I recently taught an indoor weekend workshop for the Foxboro Art Association in Walpole MA. Twelve students of various painting levels braved the snowy morning commute and it was a good weekend of learning and fun. The workshop was titled 'Interpreting A Photo'. The idea was to give students the knowledge that a painter needs in order to make a truthful expression using a photograph as a painting reference.
As a plein air painter, my first passion is to pack up all my painting gear and head for a beautiful location in order to paint from life. For me, there is nothing quite like it in all the world. Outdoors on location I can breathe the fresh air and look around at nature in all its vastness. I can feel the sun on my shoulders and listen to the sounds going on all around me. As I paint I can react to all this stimuli and subconsciencely use it as a means of expression as I paint.
The bottom line though, is that I am painting with the hope of capturing light. The type of day, the kind of light is what I am trying to depict. The subject matter itself is what sets the stage, but light becomes the main player.
One of the first things I tell my students, is that in order to interpret a photo, one must have some knowledge of how photographs are distorted and averaged compared to what the eye would really see if on location. The other bit of knowledge needed in order to make a convincing painting from a photo is an understanding of how light affects things outdoors. Some painter's live by the creed, 'paint what you see, not what you know' and while I can understand this idea as a means to self expression, I have to say that without the knowledge of how light affects objects outdoors, we are left with a kind of guessing game as to how it should all go together. When working from a photo, how could we possibly get the desired results if we only 'paint what we see'?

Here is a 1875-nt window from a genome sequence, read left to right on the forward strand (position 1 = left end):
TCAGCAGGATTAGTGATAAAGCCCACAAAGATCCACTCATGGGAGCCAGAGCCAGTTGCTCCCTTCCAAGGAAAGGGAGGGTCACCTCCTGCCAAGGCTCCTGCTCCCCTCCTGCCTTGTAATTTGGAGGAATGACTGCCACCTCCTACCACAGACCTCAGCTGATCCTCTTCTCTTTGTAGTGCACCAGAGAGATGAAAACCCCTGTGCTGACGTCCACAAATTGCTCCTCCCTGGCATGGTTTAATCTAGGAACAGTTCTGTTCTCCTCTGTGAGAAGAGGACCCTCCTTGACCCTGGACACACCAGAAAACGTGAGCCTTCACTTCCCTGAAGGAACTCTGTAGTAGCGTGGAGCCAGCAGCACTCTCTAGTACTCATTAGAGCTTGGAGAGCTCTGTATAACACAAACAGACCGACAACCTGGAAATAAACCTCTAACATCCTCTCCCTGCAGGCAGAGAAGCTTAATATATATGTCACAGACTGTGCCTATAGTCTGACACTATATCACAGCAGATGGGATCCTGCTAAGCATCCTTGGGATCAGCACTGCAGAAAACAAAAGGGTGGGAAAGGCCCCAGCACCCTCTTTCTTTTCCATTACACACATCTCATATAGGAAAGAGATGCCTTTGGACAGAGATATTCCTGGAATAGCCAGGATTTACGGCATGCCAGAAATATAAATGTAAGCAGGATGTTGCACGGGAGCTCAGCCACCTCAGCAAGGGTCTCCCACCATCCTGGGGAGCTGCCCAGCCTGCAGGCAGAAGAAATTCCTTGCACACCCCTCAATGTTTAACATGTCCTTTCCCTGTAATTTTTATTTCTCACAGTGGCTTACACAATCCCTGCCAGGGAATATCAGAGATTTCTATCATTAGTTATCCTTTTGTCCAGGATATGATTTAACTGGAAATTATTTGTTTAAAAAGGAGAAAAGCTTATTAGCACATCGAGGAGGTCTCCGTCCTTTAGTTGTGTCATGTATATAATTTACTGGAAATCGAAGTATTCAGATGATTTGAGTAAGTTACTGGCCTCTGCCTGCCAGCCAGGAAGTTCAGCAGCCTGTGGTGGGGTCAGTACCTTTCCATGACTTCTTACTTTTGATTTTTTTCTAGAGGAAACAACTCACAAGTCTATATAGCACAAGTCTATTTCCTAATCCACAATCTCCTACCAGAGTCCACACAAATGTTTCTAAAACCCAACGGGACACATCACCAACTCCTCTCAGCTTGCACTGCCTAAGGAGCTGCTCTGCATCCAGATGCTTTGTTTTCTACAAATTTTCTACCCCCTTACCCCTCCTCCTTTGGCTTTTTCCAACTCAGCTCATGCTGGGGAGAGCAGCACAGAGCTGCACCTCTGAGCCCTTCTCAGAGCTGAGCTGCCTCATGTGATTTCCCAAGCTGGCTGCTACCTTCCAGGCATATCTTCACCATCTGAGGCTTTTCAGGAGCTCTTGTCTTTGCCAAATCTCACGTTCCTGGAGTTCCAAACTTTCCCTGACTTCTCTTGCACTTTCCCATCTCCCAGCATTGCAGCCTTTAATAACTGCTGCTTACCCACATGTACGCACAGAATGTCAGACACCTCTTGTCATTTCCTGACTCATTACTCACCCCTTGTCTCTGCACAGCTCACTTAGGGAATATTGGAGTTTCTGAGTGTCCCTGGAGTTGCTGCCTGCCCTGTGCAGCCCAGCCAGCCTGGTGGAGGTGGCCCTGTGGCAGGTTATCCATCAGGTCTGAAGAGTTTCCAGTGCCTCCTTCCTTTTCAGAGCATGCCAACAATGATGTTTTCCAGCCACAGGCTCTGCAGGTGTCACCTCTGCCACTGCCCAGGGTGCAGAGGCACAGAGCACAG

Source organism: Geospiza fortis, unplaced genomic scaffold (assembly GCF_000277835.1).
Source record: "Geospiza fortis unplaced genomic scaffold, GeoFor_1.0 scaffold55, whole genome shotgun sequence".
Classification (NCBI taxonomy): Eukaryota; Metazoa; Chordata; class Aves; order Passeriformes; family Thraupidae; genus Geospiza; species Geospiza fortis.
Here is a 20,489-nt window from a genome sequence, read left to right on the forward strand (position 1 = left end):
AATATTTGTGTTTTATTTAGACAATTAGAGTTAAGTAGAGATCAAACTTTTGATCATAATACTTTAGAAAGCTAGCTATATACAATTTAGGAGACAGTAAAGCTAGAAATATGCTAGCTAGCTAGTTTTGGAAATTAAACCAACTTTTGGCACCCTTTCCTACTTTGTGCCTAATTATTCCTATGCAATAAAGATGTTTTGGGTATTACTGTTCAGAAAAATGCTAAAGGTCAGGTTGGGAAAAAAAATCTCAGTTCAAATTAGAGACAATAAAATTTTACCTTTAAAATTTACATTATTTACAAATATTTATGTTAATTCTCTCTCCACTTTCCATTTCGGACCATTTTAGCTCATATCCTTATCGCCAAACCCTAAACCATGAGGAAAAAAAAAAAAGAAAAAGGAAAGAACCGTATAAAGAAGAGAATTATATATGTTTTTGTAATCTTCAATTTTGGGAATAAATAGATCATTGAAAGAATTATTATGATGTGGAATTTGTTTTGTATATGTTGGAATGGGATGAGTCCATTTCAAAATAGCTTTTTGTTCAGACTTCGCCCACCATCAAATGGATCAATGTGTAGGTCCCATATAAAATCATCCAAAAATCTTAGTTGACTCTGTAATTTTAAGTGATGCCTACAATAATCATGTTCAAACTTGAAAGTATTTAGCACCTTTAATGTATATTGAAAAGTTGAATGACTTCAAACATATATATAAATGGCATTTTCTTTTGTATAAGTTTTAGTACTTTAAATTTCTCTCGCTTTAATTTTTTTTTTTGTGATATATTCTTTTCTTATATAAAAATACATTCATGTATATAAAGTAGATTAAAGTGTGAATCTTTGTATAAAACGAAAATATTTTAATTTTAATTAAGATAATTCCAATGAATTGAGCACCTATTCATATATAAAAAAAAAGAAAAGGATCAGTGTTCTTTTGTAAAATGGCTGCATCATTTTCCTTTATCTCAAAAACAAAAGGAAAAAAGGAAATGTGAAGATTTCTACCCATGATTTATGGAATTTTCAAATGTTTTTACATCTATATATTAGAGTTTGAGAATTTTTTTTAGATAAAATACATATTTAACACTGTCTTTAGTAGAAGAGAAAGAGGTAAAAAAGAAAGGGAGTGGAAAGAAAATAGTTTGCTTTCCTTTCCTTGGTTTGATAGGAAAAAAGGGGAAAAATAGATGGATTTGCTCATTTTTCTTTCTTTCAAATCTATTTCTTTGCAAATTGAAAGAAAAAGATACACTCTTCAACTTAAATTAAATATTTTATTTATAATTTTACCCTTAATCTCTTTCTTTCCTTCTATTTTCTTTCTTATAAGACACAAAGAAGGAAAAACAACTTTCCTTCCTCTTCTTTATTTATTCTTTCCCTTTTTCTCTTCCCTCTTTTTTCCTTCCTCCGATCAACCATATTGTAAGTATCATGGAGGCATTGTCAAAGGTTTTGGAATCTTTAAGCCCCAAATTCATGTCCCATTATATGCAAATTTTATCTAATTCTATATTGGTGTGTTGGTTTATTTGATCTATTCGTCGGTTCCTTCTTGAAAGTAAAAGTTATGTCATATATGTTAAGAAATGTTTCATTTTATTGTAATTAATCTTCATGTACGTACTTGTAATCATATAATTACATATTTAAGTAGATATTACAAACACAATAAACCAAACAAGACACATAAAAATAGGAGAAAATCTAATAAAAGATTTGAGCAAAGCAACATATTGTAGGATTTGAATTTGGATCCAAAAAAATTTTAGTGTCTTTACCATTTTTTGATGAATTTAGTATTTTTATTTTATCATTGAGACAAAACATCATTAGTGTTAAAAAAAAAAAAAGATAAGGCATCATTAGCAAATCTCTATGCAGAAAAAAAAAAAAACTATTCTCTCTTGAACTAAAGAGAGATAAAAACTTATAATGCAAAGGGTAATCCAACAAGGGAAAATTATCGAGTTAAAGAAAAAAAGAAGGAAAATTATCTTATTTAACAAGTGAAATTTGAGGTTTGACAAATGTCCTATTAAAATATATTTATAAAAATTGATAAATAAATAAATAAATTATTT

My advice to students is to gain an extremely thorough knowledge of 'light' so that in time, as you paint more from both a studio location and from life, you will be able to use this knowledge at a more intuitive level. Having to overthink each step is certain death for a painting. Having knowledge in your pocket and using it at as a more intuative response to what we see means better paintings. It will enable you to make paintings that will feel truthful as well as heartfelt.
In the workshop, I demonstrated from a photo reference each day and talked about every step as the painting developed. As I painted, I explained in detail, the use and principals of Defraction, Gradation, Compression, Halation and also the use of Atmospheric Perspective. In his book 'Carlson's Guide to Landscape Painting' John F Carlson explains these principals and states that light is the unity of tone and the meeting of edges. Suffice it to say that if we just paint objects at varying degrees of color and value between white and black and then think of edges by simply mushing or blending, this will not create the feeling of light in a painting and is a poor substitution for the knowledge of how light behaves outdoors.
After my demonstration each morning, students worked from personal reference photos while getting individual instruction with the interpretation of their particular photo along with painting instruction. On Sunday afternoon we held a critique at the end of the workshop. Doing this as a whole group is a good way to talk about each painting and to explain any beginning problems and the adjustments the artist made throughout the day. This helps to cement what was learned over the two days and gives participants a more thorough understanding of the unique challenges that each of them faced with their paintings. Critiques are positive and provide reinforcement of principles learned. I also make suggestions as to any adjustments that may be needed in order to make a strong and convincing finished piece.
Emile Gruppe once said that some artists paint all their life only to find out that they essentially painted the same painting over and over again. I have a strong belief that an artist continues to grow only when taking chances and learning to paint both on location and in the studio. There is wonderful work that can be done in the studio from small sketches done on location, but some beautiful work can also be done just from the interpretation of a photo taken while on location. In my travels, I take many photos. It only makes sense to learn to work from them. Here are a few images from one of the demonstrations I did for the 'Interpreting A photo' workshop.